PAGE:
Democrats appear to have held a key Senate seat, with projections indicating Sen. Gary Peters (D-Mich.) prevailed over challenger John James.
Peters beat James by a narrow margin, according to projections from The Associated Press and Decision Desk.
Peters, 61, declared victory late Wednesday.
“Michigan, thank you. It’s an honor to serve you for another six years in the U.S. Senate. To all who believed in us, gave your time and effort in our fight: thank you for putting your trust in me. I’m so grateful and energized to keep working to move our state forward,” he said in a statement.
But the campaign of James, a 39-year-old businessman, alleged irregularities with the vote count process and he has not conceded.
“There were all kinds of chicanery, including ballots that came in reportedly in the middle of the night at 3:30 a.m.—35,000 ballots that were deceptively brought in,” Stu Sandler, a consultant for the campaign, told Fox News.
“There have been a lot of irregularities and a lack of integrity. They’re not letting challengers in, they’re not letting them get food or water. When they do, they’re not letting them come back. There’s all sorts of disruptions to the process.”
The Michigan Secretary of State’s website shows James ahead by nearly 235,000 votes with 81 of 83 counties reporting full results.
James had 2.37 million to Peters’s 2.14 million.
Michigan election workers were still processing votes throughout Wednesday.
Democratic presidential nominee Joe Biden was projected to win Michigan but President Donald Trump, a Republican who endorsed James, filed a lawsuit Wednesday in the state to halt counting, asserting that GOP poll watchers were being blocked from observing the counting.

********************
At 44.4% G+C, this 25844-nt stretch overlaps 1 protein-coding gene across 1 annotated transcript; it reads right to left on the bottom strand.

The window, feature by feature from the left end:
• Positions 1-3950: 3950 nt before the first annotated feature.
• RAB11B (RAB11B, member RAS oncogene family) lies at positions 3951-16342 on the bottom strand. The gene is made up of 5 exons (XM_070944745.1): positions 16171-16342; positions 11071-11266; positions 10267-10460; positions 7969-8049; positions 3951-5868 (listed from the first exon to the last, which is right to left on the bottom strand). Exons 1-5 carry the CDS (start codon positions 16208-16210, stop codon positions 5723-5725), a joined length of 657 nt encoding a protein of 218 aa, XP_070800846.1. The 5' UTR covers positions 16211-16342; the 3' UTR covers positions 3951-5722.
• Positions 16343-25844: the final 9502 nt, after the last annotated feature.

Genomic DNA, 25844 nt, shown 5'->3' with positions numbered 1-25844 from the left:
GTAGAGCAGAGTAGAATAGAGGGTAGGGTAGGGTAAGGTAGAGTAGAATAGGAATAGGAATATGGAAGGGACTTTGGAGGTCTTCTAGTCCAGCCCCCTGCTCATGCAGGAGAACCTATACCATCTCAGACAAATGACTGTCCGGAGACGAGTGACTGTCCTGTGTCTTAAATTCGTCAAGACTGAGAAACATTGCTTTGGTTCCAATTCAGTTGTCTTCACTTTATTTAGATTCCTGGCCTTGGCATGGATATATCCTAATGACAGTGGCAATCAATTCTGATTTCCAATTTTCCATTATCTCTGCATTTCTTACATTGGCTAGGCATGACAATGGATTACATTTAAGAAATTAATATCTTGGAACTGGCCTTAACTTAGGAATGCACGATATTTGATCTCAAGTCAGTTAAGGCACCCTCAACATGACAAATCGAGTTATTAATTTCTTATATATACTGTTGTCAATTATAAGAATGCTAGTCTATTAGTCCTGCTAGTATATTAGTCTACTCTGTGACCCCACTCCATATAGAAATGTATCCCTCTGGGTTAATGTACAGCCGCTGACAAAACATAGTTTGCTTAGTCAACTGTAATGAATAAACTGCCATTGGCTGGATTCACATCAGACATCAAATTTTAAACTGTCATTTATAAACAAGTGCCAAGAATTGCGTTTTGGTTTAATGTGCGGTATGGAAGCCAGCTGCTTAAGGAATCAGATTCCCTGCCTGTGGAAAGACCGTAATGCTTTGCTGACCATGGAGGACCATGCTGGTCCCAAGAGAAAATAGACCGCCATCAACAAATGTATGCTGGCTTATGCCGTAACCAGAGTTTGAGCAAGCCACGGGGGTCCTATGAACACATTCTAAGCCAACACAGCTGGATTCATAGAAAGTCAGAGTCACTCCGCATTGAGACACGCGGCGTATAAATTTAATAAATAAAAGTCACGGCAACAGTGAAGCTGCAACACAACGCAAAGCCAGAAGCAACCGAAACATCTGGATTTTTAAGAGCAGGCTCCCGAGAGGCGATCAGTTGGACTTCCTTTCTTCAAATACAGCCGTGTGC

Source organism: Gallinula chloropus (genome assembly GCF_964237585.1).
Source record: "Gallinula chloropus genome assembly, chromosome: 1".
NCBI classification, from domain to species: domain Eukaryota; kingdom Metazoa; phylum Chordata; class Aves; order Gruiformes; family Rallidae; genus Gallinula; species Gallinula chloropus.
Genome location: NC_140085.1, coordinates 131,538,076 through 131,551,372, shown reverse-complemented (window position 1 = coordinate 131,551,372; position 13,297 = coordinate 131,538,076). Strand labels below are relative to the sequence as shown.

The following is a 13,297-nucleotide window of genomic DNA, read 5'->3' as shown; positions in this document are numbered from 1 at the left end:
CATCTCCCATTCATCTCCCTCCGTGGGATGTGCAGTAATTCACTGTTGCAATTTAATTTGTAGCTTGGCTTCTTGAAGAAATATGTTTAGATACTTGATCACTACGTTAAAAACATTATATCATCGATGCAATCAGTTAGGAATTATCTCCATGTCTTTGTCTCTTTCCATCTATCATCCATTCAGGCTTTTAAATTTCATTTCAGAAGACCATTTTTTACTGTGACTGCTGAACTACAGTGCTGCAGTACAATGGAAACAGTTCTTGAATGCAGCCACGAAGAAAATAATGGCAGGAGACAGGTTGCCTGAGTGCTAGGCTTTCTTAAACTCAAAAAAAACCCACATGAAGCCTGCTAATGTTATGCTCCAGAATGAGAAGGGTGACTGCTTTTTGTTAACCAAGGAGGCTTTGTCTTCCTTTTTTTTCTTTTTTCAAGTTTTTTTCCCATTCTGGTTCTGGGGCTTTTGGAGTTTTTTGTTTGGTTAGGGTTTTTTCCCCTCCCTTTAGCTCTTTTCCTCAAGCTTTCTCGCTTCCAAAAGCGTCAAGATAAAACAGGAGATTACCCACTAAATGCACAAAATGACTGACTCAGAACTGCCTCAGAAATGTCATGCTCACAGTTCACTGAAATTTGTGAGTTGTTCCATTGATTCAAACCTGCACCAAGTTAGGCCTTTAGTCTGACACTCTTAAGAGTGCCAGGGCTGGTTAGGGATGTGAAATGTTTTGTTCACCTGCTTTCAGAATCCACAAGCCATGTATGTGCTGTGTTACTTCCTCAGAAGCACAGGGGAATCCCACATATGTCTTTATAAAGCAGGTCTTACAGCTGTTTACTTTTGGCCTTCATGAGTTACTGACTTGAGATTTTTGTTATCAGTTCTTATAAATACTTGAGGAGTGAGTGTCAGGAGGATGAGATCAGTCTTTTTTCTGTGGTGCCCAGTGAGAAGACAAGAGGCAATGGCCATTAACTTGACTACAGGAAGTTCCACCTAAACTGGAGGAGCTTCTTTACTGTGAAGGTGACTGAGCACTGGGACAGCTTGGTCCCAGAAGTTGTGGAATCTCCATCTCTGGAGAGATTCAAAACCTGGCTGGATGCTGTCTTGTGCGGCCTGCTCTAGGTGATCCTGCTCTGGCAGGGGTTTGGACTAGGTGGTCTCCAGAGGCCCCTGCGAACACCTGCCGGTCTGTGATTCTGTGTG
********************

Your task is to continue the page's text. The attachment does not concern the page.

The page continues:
“As votes in Michigan continue to be counted, the presidential race in the state remains extremely tight as we always knew it would be. President Trump’s campaign has not been provided with meaningful access to numerous counting locations to observe the opening of ballots and the counting process, as guaranteed by Michigan law,” Trump campaign manager Bill Stepien said in a statement.
Michigan Secretary of State Jocelyn Benson, a Democrat, responded by saying she was proud of poll workers.
“And let me abundantly clear: we are not going to let any campaign, candidate, or political party stop our work to ensure every voice is heard,” Benson said.
Nearly 3.3 million, or about two-thirds of all voters, voted by mail, Benson said in a news conference on Wednesday night.
“I am pleased to announce that in Michigan, the process of tabulation is by and large complete,” she added.
Canvassing will take place over the next two weeks.